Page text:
CreaMy name is Kimberly and I am new to this site. I

Posted on: Tue, 08/28/2018 - 5:00am
kikik11's picture
Joined: 08/28/2014 - 11:34

CreaMy name is Kimberly and I am new to this site. I scrolled to see if any of the questions posted matched mine but I did not see anything. This may be long so please bare with me. My 16 year old sophomore was diagnosed last summer with an airborne peanut allergy. She has eaten peanuts/products her whole life. She has had several episodes of red face and hives and benedryl has taken care of it immediately. We have had to use epi 4 times. First, when we realized she was allergic after eating a mini snickers at a ballpark and we used a teammates pen. Second, a student slapped a Reeses wrapper on her chest and it went down her shirt and she immediately showed signs of reaction that Benedryl was not relieving. 3rd time she self injected while home alone after getting a kiss goodbye from someone who had eaten peanut butter at lunch (5.5 hrs earlier). Yesterday was the last time to use and she used AuviQ after a reaction occurred right after running 2 miles outside. It was from either the locker room peanut smell, or sharing of team water bottles during break. Benedryl was administered but she was already having breathing issues so AuviQ was given.
My issue is the school nurse is trying to say Kinley can not carry benedryl or zyrtec in her allergy kit with her during school. She wants it stored with her and the trainers. We have 2 different Dr. notes stating she must. Her previous high school absolutely is in agreement with us saying she is responsible and must have it. Does anyone know of legislation or have had similar issues? We are going to meet with Admin and I want to be more prepared. My concerns are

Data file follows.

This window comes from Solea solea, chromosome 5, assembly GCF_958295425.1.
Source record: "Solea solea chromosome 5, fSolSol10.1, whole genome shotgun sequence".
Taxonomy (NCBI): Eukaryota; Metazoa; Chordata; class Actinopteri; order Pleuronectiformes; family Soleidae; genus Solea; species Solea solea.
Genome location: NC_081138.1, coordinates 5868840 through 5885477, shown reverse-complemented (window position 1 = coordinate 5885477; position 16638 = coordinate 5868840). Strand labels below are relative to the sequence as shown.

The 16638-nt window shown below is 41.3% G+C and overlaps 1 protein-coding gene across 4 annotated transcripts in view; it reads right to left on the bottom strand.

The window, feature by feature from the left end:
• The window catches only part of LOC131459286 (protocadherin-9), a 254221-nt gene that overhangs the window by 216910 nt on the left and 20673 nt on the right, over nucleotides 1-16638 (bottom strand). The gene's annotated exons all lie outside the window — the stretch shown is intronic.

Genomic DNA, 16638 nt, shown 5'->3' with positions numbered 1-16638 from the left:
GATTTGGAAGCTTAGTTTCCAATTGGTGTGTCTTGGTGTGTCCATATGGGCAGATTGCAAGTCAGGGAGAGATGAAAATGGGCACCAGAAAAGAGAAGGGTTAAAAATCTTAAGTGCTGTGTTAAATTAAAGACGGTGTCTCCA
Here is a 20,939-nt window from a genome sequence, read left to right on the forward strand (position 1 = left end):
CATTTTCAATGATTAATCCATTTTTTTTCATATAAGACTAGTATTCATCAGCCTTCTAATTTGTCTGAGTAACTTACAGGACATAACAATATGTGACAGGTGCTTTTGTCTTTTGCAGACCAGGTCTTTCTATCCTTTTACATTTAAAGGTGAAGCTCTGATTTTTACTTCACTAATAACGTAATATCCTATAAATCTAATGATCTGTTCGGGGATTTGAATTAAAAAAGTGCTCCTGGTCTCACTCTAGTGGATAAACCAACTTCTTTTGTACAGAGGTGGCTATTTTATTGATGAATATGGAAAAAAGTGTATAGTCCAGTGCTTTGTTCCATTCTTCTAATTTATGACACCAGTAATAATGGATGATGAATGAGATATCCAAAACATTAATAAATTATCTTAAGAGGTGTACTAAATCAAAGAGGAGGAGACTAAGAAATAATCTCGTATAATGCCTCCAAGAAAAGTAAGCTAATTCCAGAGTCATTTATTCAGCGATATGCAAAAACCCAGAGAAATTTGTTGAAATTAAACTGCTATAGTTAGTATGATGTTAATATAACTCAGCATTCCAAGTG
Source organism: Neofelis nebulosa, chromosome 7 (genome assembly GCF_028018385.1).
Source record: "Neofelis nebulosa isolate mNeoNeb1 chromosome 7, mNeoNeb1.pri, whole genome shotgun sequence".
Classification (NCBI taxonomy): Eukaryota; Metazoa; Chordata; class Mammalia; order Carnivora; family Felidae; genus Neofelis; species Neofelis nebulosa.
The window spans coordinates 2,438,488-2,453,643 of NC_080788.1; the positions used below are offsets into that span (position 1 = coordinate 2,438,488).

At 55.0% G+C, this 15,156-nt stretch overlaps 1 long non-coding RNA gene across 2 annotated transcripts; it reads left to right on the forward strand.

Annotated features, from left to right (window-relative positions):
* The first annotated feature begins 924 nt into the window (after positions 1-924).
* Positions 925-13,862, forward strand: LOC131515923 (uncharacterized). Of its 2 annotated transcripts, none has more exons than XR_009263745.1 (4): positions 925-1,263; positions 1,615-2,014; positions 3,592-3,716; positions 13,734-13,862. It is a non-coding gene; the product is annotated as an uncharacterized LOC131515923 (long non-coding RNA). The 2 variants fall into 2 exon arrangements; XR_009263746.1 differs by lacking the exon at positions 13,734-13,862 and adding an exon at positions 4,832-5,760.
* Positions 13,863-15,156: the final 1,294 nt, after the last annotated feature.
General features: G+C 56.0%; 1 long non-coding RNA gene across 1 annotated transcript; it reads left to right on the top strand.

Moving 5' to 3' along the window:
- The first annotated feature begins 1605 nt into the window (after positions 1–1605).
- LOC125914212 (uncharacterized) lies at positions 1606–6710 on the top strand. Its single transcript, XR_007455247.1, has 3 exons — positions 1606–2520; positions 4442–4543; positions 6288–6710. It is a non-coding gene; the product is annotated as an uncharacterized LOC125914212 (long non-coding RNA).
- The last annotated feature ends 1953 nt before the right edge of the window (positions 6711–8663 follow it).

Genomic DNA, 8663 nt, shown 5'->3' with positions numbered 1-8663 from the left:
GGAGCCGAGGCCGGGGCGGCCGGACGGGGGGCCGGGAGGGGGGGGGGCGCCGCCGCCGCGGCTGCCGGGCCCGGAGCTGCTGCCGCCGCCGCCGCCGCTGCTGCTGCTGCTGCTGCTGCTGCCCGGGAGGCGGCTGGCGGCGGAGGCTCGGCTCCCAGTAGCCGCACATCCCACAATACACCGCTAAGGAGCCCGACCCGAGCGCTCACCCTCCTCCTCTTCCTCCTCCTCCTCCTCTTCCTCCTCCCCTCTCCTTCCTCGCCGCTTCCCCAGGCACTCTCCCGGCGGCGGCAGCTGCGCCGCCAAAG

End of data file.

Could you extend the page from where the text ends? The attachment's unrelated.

a) the school is large and she may not have time to get to where the benedryl is locked up quick enough.
b) the nurse is not there after school and may or may not be in her office at all times.
c) the trainers may or may not be in their offices due to multiple sports and student trainers can not carry or administer meds.
d) she goes with friends or drives home from school and will need it with her.

I know there is a big debate over epi vs benedryl and that is not my argument. Every student is different and our first line is benedryl. I appreciate any help on my legal question. Thank you all!!!te a Discussion/Ask a Question

Posted on: Thu, 08/28/2014 - 7:04am
smithdcrk's picture
Joined: 03/13/2014 - 16:46

I am glad you are here. Your reasons for keeping ALL of her medications accessible are sound and logical.
While I can sympathize with a Nurse who does not want students running around with meds (OTC and Rx) in their back pockets, students with severe allergies must have immediate access to theirs. This is a matter of life and death.
Your Doctors have agreed that she is mature enough and responsible enough to carry and self-administer. If the Nurse won't listen to you, have your Doctor call her to explain how serious this allergy is and the treatment required.
Not all school systems are as a well informed as your former school. When we transferred to TX we carried a 504 plan that outlined what the original school had done to keep her safe. Now in HS, DD has been "licensed to carry" and self-administer AUVI-Q, zyrtec & cortaid since sixth grade as part of her 504 plan. Under the 504, she was allowed to carry a cell phone even in MS!
For information on setting up a 504 see this post
Here is a copy of the Allergy Action Template we use - on page two your doctor can specify "may carry and self-administer" in the notes.


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